The Hangover Part III

While The Hangover Part III may seem like a retread of very familiar ground, this “final” film in the Hangover trilogy completely abandons the trademark formula that typically sets Phil, Stu and Alan up to figure out what the heck happened the night before. Instead they are still recovering from the debauchery that occurred in the first film from 2009. Nevertheless, this is still a very funny movie.

It’s been four years since the original Hangover events and though Phil (Bradley Cooper) and Stu (Ed Helms) seem to have recovered from their Vegas and Bangkok (The Hangover Part II- 2011) misadventures, the spoiled man-child, Alan (Zach Galifianakis), is still living with his parents spending a carefree life of blissful irresponsibility.

After Alan has an unfortunate accident with a giraffe on the freeway and then sits idly by, listening to Billy Joel’s “My Life” with his headphones on, as his father, Sid (Jeffrey Tambor), dies from a heart-attack; the responsible members of the “Wolfpack” decide it’s time for their furriest member to get some professional help.

While on a road-trip to take Alan to an Arizona rehab facility the friends are abducted by a mobster named Marshall (John Goodman) and his crew, including Black Doug (Mike Epps) from the original Hangover. With a twisted viewpoint that only makes sense to the gangster, Marshall holds the Wolfpack responsible for millions of dollars in gold that was stolen from him by their evil acquaintance, Leslie Chow (Ken Jeong); and so he kidnaps Alan’s brother, Doug (Justin Bartha), and threatens to kill him unless the goofy gang can bring Chow to him.

Chow has recently escaped from a Bangkok prison and made his way back to the United States. He’s been in casual contact with Alan via text messages and when the team determines he is in Tijuana, they head south of the border to try to apprehend the crazy androgynous Asian.

Hangover hijinks ensue as the Wolfpack swings between helping Chow and trying to hunt him down for Marshall. And before you can say, “back, Jack, do it again,” they find themselves back in Vegas where they end up running into old friends, like Jade (Heather Graham) and her baby – now a young boy – from the first film; and Alan even falls in love with a pawn shop owner played by the popular and funny Melissa McCarthy in a cameo appearance.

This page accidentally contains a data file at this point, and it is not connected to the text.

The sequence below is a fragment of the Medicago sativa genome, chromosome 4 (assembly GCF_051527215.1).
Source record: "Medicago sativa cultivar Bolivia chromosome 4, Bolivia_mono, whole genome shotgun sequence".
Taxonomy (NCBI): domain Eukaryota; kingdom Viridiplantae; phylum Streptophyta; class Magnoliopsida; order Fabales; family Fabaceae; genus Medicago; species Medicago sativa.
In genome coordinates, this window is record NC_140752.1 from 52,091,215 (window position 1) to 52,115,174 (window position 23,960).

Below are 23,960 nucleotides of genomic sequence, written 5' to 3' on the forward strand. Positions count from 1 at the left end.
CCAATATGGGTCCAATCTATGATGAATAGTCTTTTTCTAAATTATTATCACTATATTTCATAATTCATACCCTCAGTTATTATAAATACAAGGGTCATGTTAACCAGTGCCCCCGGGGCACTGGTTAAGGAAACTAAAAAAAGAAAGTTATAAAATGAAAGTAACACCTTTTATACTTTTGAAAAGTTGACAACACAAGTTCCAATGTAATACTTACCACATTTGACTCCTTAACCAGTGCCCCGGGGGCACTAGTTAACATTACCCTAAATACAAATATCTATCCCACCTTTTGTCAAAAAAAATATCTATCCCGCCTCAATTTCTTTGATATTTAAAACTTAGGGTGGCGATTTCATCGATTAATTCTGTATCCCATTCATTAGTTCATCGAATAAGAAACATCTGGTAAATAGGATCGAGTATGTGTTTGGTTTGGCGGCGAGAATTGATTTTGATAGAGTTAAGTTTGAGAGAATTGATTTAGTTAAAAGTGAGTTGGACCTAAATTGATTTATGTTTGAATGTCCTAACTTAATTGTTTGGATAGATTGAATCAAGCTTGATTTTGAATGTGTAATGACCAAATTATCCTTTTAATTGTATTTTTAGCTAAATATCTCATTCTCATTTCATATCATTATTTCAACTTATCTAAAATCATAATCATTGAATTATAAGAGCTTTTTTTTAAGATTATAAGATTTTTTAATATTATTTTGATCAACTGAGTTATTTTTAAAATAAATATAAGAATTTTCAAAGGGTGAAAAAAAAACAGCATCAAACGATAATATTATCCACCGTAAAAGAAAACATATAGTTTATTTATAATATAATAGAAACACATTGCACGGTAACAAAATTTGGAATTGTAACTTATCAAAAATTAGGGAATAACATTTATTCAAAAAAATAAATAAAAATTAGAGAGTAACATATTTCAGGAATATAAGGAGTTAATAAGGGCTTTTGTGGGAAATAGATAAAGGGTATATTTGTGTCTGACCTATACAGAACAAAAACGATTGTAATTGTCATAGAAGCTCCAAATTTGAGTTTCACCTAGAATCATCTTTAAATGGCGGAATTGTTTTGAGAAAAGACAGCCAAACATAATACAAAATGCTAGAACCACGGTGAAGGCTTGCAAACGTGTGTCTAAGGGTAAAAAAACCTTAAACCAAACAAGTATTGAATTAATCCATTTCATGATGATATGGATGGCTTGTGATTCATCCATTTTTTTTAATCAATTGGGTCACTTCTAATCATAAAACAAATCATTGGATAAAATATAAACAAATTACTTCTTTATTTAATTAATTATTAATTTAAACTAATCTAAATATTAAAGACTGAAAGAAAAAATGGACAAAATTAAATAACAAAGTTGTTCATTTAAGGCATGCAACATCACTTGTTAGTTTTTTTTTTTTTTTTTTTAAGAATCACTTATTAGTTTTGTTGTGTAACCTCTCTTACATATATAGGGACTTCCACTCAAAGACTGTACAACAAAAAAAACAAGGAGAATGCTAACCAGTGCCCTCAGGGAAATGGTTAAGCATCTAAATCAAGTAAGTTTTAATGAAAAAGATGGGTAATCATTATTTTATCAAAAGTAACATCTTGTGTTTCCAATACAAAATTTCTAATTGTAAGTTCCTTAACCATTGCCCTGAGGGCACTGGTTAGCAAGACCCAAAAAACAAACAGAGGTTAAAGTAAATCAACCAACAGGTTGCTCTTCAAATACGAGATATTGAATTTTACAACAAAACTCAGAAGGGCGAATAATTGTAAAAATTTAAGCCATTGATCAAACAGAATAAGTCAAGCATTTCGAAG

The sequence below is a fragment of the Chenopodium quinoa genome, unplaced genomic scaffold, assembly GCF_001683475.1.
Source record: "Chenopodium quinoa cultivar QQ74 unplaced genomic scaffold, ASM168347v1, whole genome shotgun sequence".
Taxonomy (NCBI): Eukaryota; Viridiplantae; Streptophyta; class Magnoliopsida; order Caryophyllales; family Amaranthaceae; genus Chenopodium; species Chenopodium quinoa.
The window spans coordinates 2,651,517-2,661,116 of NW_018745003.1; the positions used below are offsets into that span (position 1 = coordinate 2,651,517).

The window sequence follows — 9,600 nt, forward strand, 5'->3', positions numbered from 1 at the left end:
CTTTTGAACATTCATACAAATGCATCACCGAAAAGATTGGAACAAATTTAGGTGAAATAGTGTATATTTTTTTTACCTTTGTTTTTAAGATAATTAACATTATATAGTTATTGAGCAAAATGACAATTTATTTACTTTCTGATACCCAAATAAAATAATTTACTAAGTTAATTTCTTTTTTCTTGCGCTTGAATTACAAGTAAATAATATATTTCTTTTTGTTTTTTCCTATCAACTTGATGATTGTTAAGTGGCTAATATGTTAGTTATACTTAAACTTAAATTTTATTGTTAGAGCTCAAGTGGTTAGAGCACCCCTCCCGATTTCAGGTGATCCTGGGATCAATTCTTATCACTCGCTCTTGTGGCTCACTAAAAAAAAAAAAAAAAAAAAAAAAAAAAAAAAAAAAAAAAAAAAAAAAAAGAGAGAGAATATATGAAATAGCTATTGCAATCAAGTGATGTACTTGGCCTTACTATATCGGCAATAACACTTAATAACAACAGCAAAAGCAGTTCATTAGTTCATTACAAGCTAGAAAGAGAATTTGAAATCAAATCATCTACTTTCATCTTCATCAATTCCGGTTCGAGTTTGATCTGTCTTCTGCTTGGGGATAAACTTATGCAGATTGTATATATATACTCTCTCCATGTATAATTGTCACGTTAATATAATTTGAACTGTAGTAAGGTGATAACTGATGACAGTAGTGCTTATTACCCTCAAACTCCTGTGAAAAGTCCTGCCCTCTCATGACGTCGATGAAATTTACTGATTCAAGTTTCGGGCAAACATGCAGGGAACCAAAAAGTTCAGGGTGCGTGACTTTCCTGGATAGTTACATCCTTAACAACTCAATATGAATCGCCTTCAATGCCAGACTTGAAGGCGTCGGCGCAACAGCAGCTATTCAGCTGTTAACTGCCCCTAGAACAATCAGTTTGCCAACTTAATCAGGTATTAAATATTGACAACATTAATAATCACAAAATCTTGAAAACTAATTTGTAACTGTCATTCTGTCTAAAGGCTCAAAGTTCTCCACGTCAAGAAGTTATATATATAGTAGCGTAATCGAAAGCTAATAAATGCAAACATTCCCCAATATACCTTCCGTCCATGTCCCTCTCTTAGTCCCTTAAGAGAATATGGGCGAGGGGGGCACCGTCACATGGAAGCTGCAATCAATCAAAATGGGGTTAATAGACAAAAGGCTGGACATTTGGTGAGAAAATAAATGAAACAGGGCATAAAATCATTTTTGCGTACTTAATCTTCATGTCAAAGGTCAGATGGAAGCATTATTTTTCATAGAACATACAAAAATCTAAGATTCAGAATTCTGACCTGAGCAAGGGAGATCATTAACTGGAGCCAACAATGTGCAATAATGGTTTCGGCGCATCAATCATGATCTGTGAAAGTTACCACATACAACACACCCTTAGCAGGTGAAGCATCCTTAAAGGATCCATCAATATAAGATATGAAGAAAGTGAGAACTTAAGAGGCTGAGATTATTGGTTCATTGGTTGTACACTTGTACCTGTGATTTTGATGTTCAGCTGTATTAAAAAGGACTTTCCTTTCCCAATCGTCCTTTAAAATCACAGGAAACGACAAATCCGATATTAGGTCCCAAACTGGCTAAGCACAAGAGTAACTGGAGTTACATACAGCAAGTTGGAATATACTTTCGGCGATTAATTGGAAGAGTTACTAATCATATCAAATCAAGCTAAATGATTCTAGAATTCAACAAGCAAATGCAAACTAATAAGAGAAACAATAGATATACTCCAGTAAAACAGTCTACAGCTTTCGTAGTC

As mentioned, the film is missing its requisite morning-after scene and in fact I only recall one short instance where the characters are even seen imbibing in this movie. This is both a disappointing and a refreshing break from tradition and although I applaud writer/director Todd Phillips for going in a somewhat new direction, it was a little like watching an Indiana Jones movie without a lost artifact.

Galifianakis in particular is still outrageously hilarious and he carries this film even more so than he did in the first two movies in the franchise. Without him this would be like watching The 3 Stooges without Curly – amusing, but nowhere near as funny.

If you’ve never seen a Hangover film before, be prepared, as there is plenty of dark crude humor in this series and Part III is no exception, with the Chow character being the most offensive one of all – and he has a much larger role in this movie. It’s funny to be sure, but might rub some sensitive moviegoers the wrong way.

Although The Hangover Part III is dumb, rude and rehashes a lot of old material, it is still insanely funny and entertaining. And make sure you stay past the first run of credits for a fun surprise that makes the whole ride worthwhile. Grade: 7/10

(0) comments

Welcome to the discussion.

Keep it Clean. Please avoid obscene, vulgar, lewd, racist or sexually-oriented language.
Don't Threaten. Threats of harming another person will not be tolerated.
Be Truthful. Don't knowingly lie about anyone or anything.
Be Nice. No racism, sexism or any sort of -ism that is degrading to another person.
Be Proactive. Use the 'Report' link on each comment to let us know of abusive posts.
Share with Us. We'd love to hear eyewitness accounts, the history behind an article.